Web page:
34

3. The inceptive title of the warrantee gives a right of possession which can only be defeated by an act of the commonwealth, taking advantage of a forfeiture for non-compliance with the terms of the grant.

35

I. Point.

36

In order to understand the act of 1792, it will be necessary to take a view of the situation of the State of Pennsylvania at that period. Her finances were embarrassed, and an Indian war existed on her frontiers. Hence she had two great objects in view—the protection of those frontiers, and the accession of wealth to her treasury. To accomplish the first, no means were so sure as to establish on the frontiers a firm, hardy, and vigilant population, bound by their dearest interests to watch and repel the predatory incursions of the Indians. And to attain the second, no means presented themselves so obviously as the sale of the vacant lands.

37

Although the war was raging at the time when the act passed, yet negotiations were pending, and peace was expected.

38

The general provisions of the act, therefore, expecially those which relate to settlement and residence, are predicated upon a state of peace, while the legislature also took care to provide for a state of war.

39

The extent of that provision is the principal subject of litigation.

40

Without resorting to the words, but considering the law as a contract, what are the motives and ideas which may be reasonably ascribed to the parties?

41

1st. As to the state.

42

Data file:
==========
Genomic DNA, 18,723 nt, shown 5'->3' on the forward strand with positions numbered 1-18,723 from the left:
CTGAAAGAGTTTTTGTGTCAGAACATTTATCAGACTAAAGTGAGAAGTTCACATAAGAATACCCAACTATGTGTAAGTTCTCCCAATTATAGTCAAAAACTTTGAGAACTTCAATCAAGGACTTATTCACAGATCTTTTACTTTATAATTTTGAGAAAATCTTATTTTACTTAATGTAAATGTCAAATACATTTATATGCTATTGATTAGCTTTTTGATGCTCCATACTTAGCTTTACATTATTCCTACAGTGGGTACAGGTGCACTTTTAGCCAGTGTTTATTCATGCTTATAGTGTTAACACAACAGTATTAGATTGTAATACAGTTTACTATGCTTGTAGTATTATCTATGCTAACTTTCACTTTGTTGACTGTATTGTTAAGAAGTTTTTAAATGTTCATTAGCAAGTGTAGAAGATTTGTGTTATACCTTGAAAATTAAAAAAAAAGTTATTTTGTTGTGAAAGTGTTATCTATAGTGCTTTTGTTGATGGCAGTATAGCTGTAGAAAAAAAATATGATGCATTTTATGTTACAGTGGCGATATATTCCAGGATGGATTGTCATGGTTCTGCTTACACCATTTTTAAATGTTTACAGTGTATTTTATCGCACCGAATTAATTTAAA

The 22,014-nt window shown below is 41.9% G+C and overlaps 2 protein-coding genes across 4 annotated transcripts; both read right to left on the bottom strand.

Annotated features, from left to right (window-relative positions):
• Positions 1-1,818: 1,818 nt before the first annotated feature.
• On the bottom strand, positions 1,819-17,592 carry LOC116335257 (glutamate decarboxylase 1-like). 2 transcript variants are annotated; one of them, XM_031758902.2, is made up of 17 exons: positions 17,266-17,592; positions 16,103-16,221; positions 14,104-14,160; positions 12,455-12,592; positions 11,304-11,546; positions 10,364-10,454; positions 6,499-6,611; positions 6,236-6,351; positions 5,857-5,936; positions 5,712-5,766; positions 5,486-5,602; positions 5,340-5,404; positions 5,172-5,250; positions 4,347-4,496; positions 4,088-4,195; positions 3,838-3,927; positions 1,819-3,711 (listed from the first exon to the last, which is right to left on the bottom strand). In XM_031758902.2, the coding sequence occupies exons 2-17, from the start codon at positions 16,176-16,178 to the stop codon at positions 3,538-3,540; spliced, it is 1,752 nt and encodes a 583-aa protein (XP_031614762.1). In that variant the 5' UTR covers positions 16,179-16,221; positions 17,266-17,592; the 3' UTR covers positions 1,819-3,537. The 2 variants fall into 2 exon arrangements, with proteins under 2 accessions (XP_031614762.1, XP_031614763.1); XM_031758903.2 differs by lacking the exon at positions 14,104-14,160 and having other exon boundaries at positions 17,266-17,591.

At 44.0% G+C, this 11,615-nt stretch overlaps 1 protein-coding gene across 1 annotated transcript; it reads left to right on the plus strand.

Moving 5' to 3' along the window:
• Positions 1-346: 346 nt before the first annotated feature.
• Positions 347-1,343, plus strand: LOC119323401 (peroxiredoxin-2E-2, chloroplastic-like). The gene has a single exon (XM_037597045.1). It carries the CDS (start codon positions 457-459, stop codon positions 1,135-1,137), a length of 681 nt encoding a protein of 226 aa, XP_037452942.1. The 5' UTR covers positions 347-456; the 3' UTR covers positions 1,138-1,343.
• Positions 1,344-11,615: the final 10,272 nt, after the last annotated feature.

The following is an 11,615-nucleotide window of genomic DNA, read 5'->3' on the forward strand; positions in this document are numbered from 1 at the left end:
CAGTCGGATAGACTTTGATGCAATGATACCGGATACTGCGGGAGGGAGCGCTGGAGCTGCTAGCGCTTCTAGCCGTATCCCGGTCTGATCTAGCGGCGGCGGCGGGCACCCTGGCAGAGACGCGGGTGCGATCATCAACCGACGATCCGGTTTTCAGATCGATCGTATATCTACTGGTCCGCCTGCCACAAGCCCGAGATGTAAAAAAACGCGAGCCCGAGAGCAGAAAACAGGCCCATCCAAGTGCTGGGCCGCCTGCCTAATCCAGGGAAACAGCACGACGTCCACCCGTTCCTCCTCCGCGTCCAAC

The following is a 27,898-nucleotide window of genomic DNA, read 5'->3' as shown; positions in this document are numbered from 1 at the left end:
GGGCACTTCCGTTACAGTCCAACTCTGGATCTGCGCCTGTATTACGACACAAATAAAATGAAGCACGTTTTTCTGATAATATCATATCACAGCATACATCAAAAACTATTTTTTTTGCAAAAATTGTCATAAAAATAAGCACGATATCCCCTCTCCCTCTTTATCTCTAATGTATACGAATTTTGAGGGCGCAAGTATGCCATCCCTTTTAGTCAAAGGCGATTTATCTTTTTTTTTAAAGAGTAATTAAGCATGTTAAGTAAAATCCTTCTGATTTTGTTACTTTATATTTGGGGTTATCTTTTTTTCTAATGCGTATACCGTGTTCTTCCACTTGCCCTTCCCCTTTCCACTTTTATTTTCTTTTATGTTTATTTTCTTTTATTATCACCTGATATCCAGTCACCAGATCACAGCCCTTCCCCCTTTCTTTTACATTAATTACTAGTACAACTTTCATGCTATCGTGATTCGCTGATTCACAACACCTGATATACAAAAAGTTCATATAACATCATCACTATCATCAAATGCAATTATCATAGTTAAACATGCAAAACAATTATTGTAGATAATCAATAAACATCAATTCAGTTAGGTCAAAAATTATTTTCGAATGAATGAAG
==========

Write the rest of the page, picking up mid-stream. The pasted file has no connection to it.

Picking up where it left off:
1. The settlement might be prevented by two means; public calamity, or negligence in the grantee. For the one, it was just that the State should answer; for the other, the grantee. 2. It was unreasonable for the State to require the same from him who should be prevented, as from him who should not be prevented from making a settlement. A mere enlargement of time diminishes, but does not obviate the objection. It does not put both on an equal footing. The man who has spent years in fighting and toiling to obtain a settlement, is still to do just as much as the man who has staid at home by his fire-side till war is over, and then purchases his warrant. The former has no credit for his toil and wounds. This construction is evidently contrary to the spirit of the act, which was to gain hardy adventurers, who should join their exertions to those of the State and of the United States, to subdue the Indians; for it totally destroys all motive for such exertions. The State, therefore, might say, and, without doubt, meant to say to the war-warrantee, that a persistance in the endeavour to settle, during the period prescribed, shall be accepted in lieu of actual settlement. That the man who has actually accomplished the settlement and residence in time of peace, and he who shall have persisted in his endeavours to settle and reside for the stipulated time, during a state of war, but who has been prevented by the enemy from accomplishing his settlement and residence, are equally meritorious, and shall be put on the same footing.